University

11/10/2010

Meditate - for life!

Abbot_of_Watkungtaphao_in_Tat_Hong_Waterfall We know that meditating can improve your quality of life;  what we didn’t know is that it can also help you live longer. 

Researchers at the University of California, Davis and the University of California San Francisco have found a link between meditation practice and the long-term health – and the results are positive. The study “Intensive meditation training, immune cell telomerase activity, and psychological mediators” was published in the November 2010 issue of Psychoneuroendocrinology.

Meditation has been shown to reduce stress and an individuals’ ability to cope with stress. In the practice of meditation, we can gain greater insight into ourselves. We can see our anger, stress and pain alongside our joy and happiness. Thich Nhat Hanh (Thây) speaks about the practice of meditation as being a pathway to becoming more aware of who we are and who we are in relation to others and the world around us.Knowing who we are can lead us to understanding the presence of stress, anger and pain in our lives…and we can begin to move through it all with greater ease as the meditation practice continues. This leads back to the research.

The researchers tracked the telomerase levels of participants who were attending a three month meditation retreat. Telomerase works to rebuild and strengthen the cells in our bodies. During the retreat participants reported increases in their mindfulness, purpose in life and awareness of one’s life and surroundings. Participants also reported a decrease in negative emotions such as anxiety, anger, guilt and depression.

Here’s the benefit of this transformation. Mediators who showed improvement in mindfulness, purpose in life and awareness and a reduction of stress and anxiety related experiences had the highest levels of the life generating enzyme, telomerase.

The researchers found that high telomerase activity was a result of meditation. Meditation brought peace of mind to the participants, which in turn allowed their bodies to fully function. BONUS!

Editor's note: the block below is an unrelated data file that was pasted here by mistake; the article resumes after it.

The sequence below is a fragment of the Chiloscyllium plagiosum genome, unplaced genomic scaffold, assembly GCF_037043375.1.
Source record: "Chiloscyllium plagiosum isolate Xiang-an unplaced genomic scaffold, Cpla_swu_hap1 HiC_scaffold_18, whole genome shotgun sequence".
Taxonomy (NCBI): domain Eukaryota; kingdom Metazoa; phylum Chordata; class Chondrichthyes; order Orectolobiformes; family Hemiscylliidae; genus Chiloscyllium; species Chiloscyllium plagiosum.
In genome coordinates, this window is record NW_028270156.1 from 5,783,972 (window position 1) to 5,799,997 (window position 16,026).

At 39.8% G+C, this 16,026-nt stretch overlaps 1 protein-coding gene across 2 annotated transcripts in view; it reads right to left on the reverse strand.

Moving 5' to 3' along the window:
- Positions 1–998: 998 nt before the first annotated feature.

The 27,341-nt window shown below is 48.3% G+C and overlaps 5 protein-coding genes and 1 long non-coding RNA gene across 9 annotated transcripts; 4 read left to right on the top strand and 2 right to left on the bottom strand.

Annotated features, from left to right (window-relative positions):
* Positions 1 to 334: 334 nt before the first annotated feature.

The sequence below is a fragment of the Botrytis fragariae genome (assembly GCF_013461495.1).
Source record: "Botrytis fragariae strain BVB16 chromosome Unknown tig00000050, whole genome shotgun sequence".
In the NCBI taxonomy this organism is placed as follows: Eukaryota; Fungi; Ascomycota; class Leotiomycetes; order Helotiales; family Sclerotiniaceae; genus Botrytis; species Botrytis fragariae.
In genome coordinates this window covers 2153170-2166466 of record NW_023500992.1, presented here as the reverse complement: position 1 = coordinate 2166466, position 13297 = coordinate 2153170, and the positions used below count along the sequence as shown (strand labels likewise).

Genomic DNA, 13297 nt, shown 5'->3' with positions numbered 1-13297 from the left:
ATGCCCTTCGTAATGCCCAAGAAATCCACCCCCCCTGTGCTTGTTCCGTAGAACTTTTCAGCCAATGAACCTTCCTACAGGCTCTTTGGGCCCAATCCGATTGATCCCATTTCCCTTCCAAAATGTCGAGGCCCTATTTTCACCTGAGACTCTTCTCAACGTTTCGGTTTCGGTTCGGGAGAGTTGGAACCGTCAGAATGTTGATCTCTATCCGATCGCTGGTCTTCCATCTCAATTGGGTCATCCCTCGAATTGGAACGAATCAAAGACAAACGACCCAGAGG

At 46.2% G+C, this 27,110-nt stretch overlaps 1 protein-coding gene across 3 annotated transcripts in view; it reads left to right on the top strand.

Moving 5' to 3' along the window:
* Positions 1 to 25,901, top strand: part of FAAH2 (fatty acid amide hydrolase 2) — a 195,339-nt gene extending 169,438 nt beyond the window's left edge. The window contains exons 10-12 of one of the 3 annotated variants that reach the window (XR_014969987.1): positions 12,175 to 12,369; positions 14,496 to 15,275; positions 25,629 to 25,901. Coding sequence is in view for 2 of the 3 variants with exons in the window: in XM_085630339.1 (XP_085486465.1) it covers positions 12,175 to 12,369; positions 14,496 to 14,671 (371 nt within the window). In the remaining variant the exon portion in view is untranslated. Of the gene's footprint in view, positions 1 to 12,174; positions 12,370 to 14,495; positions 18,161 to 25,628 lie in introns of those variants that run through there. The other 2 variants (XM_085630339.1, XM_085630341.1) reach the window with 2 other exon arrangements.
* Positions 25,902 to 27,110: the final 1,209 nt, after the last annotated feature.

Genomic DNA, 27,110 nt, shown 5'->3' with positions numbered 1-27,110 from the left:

This study is the first to link an enzyme called telomerase to positive well being and long term health. Every moment of our lives cells in our body degenerate. Telomerse helps to regenerate cells that have degenerated and studies suggest that this enzyme may be the connection between psychological stress and overall health.

This study is not showing that meditation helps our bodies to produce telomerase; no…it means that meditation increases our sense of well-being which in turn helps our bodies to produce telomerase which aids in rebuilding new cells.

Think of it this way. More stress makes it difficult for our bodies function at peak performance and to regenerate. Meditation is a pathway to a peaceful mind, body and spirit which in turn decreases our stress.

This may not be new news for those who have been practicing meditation for years. But this research study shines a light on the almost hidden positive benefits that meditation has on an individuals’ overall and long term health. It’s not just about sitting to reduce one’s stress; it’s about sitting to reconnect with one’s body, mind and spirit. That connection is vital for healing and health.

Over the past year, studies have been published that have shown that mediation increases attention span, reduces the emotional impact of pain, and helps cognition. Now we understand how mediation is an essential tool that helps our bodies more effectively recover from the harshness of our experiences.

Why not take the time to stop and be mindful in our daily practice? Doing so may aid in our recovery or healing process from all those stressful things that shock and dismantle our beings.

 As Thich Nhat Hanh said:  “Mindfulness is the miracle by which we master and restore ourselves”

 

- Makenna Berry 

 

 

Posted at 09:57 AM in

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